Product 01/02/14 unknown Add icon
Economic and Environmental Benefits Achieved with ITS

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A short introduction to how Intelligent Transport Systems (ITS) can deliver economic and environmental benefits. The featured examples are Smart Motorways, Point to Point Speed Enforcement, Parking Guidance Systems and Road User Charging.

General Information 17/12/13 ITS-UK Add icon
PAS 69:2013 Guidance for the selection, installation and use of vehicle security barrier systems

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PAS 69 provides guidance on the selection, installation and use of vehicle security barriers to ensure that they are selected and placed as effectively as possible. PAS 69 intended to be used by designers, planners, architects, security managers and facilities managers within the public and private sectors.

Primary Doc. 09/10/13 CPNI Add icon
Circular 02/2013 The Strategic Road Network & Delivery of Sustainable Development

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The new policy replaces Circular 02/2007 Planning and the Strategic Road Network, and DfT Circular 01/2008 Policy on Service Areas and other Roadside Facilities on Motorways and All-purpose Trunk Roads in England.

Primary Doc. 11/09/13 Department for Transport Add icon
DSOPM004: Pedestrian Crossings

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This I’DGO design guidance relates to relates to pedestrian crossings. It was first published (in print and online) in July 2013 and launched at the annual conference of the Local Government Association. It is part of The Design of Streets with Older People in Mind; a toolkit for those who plan, design and maintain the public realm. It can be used as an aid to assessing the ‘walkability‘ of local neighbourhoods, particularly with regards to pedestrian safety and comfort. The guidance is based on the views over 1,600 pedestrians, street audits and key sources of existing UK guidance. It includes advice on providing accessible crossing amenities that send out a consistent message to all users and flags the importance of raising awareness among pedestrians as to how crossings work and why.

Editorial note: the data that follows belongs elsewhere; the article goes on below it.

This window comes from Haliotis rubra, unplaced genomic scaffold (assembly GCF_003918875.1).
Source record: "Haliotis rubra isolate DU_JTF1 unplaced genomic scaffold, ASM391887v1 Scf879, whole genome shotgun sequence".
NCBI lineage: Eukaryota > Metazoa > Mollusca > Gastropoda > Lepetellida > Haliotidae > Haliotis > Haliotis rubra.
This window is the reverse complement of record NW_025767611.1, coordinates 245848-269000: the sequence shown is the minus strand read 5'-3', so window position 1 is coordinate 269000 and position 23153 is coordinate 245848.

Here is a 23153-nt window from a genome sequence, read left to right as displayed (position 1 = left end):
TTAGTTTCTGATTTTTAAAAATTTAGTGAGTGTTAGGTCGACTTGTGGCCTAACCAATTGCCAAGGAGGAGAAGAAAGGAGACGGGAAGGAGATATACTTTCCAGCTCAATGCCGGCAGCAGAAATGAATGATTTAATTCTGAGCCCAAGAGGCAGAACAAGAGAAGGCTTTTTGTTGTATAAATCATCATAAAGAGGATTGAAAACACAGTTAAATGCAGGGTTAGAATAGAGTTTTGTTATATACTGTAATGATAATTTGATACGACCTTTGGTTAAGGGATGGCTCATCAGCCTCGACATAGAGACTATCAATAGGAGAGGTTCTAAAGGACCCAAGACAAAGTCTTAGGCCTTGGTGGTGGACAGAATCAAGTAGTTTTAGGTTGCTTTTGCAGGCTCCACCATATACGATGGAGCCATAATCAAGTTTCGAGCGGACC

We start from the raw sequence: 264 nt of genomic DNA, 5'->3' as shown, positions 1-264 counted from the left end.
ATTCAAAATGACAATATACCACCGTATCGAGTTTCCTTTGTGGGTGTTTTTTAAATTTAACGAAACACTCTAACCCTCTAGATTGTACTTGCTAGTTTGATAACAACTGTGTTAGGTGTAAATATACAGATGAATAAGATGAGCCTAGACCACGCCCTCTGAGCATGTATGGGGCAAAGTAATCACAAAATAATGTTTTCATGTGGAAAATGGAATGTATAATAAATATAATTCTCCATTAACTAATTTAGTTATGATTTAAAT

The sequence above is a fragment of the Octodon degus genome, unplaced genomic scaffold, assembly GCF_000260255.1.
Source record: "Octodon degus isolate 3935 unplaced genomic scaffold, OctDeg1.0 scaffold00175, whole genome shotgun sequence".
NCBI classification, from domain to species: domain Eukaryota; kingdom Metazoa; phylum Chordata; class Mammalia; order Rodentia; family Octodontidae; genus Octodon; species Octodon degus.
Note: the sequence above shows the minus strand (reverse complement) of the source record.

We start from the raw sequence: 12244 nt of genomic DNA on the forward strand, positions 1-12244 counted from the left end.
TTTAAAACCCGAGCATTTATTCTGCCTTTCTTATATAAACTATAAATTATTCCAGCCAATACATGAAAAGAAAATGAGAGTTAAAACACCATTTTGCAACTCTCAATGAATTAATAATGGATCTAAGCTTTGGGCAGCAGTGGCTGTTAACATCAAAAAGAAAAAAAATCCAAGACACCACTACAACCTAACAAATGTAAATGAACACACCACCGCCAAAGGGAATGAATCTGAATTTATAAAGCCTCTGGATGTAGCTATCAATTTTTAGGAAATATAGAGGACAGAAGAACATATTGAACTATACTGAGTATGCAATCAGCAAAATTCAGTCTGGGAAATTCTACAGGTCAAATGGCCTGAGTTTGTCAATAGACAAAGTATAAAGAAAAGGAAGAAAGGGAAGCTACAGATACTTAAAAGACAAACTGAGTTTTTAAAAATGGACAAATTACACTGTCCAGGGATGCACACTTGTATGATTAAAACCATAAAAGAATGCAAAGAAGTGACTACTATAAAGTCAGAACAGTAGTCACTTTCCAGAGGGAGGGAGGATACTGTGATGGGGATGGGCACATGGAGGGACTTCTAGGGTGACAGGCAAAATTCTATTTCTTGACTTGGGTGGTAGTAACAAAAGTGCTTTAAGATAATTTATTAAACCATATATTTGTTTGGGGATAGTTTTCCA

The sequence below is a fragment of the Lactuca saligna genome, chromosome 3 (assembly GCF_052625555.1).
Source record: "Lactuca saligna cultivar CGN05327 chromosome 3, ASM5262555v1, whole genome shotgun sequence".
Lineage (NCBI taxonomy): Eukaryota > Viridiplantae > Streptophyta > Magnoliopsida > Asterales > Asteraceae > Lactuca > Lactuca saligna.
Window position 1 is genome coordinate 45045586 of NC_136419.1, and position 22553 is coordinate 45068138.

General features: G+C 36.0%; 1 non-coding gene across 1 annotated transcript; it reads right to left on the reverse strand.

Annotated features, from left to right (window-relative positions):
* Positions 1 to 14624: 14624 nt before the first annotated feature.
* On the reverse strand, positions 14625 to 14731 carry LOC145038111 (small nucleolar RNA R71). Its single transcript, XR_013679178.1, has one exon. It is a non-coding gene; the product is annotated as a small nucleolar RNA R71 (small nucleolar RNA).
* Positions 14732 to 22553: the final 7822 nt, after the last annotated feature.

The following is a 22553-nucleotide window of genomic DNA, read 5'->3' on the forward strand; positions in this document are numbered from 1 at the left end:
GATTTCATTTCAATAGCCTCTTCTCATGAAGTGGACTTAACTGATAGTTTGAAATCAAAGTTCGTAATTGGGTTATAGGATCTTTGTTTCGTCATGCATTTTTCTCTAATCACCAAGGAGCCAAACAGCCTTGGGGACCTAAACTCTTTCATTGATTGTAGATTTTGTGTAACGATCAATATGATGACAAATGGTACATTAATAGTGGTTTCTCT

Secondary Doc. 02/07/13 Inclusive Design for Getting Outdoors (I'DGO) Add icon
TAL 2/13: bollards and pedestrian movement

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Bollards are a common design of vehicle security barriers (VSB) that are required in certain locations to mitigate criminal or terrorist vehicle-borne threats. Bollard type VSBs provide a solution that resolves many common operational issues faced at busy transport interchanges. Observational surveys and research studies have been carried out under normal travel conditions to assess whether permanent bollards schemes affect pedestrian movement or give rise to additional health and safety concerns. Studies of evacuation scenarios have not been carried out. This traffic advisory leaflet (TAL) outlines the findings of these studies and provides guidance to inform the planning and design of bollard schemes installed for the purpose of hostile vehicle mitigation.

Primary Doc. 23/05/13 Department for Transport Add icon
TAL 2/13: bollards and pedestrian movement

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Bollards are a common design of vehicle security barriers (VSB) that are required in certain locations to mitigate criminal or terrorist vehicle-borne threats. Bollard type VSBs provide a solution that resolves many common operational issues faced at busy transport interchanges. Observational surveys and research studies have been carried out under normal travel conditions to assess whether permanent bollards schemes affect pedestrian movement or give rise to additional health and safety concerns. Studies of evacuation scenarios have not been carried out. This traffic advisory leaflet (TAL) outlines the findings of these studies and provides guidance to inform the planning and design of bollard schemes installed for the purpose of hostile vehicle mitigation.

Primary Doc. 23/05/13 CPNI Add icon